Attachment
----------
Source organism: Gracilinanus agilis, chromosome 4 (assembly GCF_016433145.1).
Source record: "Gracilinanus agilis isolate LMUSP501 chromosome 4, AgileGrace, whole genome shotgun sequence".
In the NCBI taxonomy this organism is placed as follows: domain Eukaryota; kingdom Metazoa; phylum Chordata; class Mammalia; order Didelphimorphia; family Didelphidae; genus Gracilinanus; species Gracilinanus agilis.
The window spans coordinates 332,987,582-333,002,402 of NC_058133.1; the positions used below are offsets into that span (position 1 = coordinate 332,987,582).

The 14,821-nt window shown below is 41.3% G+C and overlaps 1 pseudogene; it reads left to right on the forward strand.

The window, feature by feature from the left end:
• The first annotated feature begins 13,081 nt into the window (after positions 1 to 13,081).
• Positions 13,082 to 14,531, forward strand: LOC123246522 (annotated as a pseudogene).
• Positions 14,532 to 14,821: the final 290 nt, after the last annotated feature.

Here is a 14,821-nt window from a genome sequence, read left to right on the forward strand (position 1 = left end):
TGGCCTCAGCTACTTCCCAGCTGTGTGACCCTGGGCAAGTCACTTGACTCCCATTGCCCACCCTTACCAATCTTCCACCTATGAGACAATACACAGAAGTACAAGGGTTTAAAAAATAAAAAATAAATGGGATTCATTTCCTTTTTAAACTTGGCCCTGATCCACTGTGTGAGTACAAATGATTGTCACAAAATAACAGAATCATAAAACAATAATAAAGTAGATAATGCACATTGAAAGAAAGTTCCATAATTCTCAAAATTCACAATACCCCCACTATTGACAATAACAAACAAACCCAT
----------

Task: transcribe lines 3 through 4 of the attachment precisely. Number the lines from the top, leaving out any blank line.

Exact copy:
In the NCBI taxonomy this organism is placed as follows: domain Eukaryota; kingdom Metazoa; phylum Chordata; class Mammalia; order Didelphimorphia; family Didelphidae; genus Gracilinanus; species Gracilinanus agilis.
The window spans coordinates 332,987,582-333,002,402 of NC_058133.1; the positions used below are offsets into that span (position 1 = coordinate 332,987,582).